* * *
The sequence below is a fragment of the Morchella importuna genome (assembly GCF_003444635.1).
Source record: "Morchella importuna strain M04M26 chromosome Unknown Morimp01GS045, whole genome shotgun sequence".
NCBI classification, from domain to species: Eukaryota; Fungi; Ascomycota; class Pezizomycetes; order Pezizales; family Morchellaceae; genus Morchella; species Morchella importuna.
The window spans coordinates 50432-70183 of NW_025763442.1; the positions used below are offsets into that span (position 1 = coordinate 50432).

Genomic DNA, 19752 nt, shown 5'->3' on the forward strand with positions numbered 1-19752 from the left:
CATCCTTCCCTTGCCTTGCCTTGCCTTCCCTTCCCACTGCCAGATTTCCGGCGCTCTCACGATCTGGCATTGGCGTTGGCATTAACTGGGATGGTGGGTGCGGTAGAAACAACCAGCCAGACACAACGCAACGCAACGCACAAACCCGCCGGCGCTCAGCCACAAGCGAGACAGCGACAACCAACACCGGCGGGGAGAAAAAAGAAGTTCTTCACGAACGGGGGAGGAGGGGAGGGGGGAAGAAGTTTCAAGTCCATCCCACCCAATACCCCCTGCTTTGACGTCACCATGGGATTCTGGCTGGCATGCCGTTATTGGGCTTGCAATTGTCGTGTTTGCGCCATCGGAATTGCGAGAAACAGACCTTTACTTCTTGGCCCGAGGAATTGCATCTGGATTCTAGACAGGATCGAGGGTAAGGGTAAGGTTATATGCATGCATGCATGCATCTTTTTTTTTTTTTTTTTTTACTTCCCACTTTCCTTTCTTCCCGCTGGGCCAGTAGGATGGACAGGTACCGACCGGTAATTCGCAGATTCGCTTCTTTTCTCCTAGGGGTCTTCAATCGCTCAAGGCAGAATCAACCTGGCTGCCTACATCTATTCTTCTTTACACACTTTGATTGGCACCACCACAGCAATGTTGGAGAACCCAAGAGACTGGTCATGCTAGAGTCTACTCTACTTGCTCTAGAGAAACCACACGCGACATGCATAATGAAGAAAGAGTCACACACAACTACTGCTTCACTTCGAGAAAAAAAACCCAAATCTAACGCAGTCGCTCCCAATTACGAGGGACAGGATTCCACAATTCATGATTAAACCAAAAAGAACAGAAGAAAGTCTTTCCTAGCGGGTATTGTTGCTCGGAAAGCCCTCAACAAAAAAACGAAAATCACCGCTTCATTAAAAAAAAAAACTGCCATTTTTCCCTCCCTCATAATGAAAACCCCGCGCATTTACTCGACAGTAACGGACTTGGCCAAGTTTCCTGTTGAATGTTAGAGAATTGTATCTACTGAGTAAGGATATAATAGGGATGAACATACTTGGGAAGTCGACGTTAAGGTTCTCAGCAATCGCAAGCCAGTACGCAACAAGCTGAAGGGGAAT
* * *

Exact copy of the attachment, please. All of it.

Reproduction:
The sequence below is a fragment of the Morchella importuna genome (assembly GCF_003444635.1).
Source record: "Morchella importuna strain M04M26 chromosome Unknown Morimp01GS045, whole genome shotgun sequence".
NCBI classification, from domain to species: Eukaryota; Fungi; Ascomycota; class Pezizomycetes; order Pezizales; family Morchellaceae; genus Morchella; species Morchella importuna.
The window spans coordinates 50432-70183 of NW_025763442.1; the positions used below are offsets into that span (position 1 = coordinate 50432).

Genomic DNA, 19752 nt, shown 5'->3' on the forward strand with positions numbered 1-19752 from the left:
CATCCTTCCCTTGCCTTGCCTTGCCTTCCCTTCCCACTGCCAGATTTCCGGCGCTCTCACGATCTGGCATTGGCGTTGGCATTAACTGGGATGGTGGGTGCGGTAGAAACAACCAGCCAGACACAACGCAACGCAACGCACAAACCCGCCGGCGCTCAGCCACAAGCGAGACAGCGACAACCAACACCGGCGGGGAGAAAAAAGAAGTTCTTCACGAACGGGGGAGGAGGGGAGGGGGGAAGAAGTTTCAAGTCCATCCCACCCAATACCCCCTGCTTTGACGTCACCATGGGATTCTGGCTGGCATGCCGTTATTGGGCTTGCAATTGTCGTGTTTGCGCCATCGGAATTGCGAGAAACAGACCTTTACTTCTTGGCCCGAGGAATTGCATCTGGATTCTAGACAGGATCGAGGGTAAGGGTAAGGTTATATGCATGCATGCATGCATCTTTTTTTTTTTTTTTTTTTACTTCCCACTTTCCTTTCTTCCCGCTGGGCCAGTAGGATGGACAGGTACCGACCGGTAATTCGCAGATTCGCTTCTTTTCTCCTAGGGGTCTTCAATCGCTCAAGGCAGAATCAACCTGGCTGCCTACATCTATTCTTCTTTACACACTTTGATTGGCACCACCACAGCAATGTTGGAGAACCCAAGAGACTGGTCATGCTAGAGTCTACTCTACTTGCTCTAGAGAAACCACACGCGACATGCATAATGAAGAAAGAGTCACACACAACTACTGCTTCACTTCGAGAAAAAAAACCCAAATCTAACGCAGTCGCTCCCAATTACGAGGGACAGGATTCCACAATTCATGATTAAACCAAAAAGAACAGAAGAAAGTCTTTCCTAGCGGGTATTGTTGCTCGGAAAGCCCTCAACAAAAAAACGAAAATCACCGCTTCATTAAAAAAAAAAACTGCCATTTTTCCCTCCCTCATAATGAAAACCCCGCGCATTTACTCGACAGTAACGGACTTGGCCAAGTTTCCTGTTGAATGTTAGAGAATTGTATCTACTGAGTAAGGATATAATAGGGATGAACATACTTGGGAAGTCGACGTTAAGGTTCTCAGCAATCGCAAGCCAGTACGCAACAAGCTGAAGGGGAAT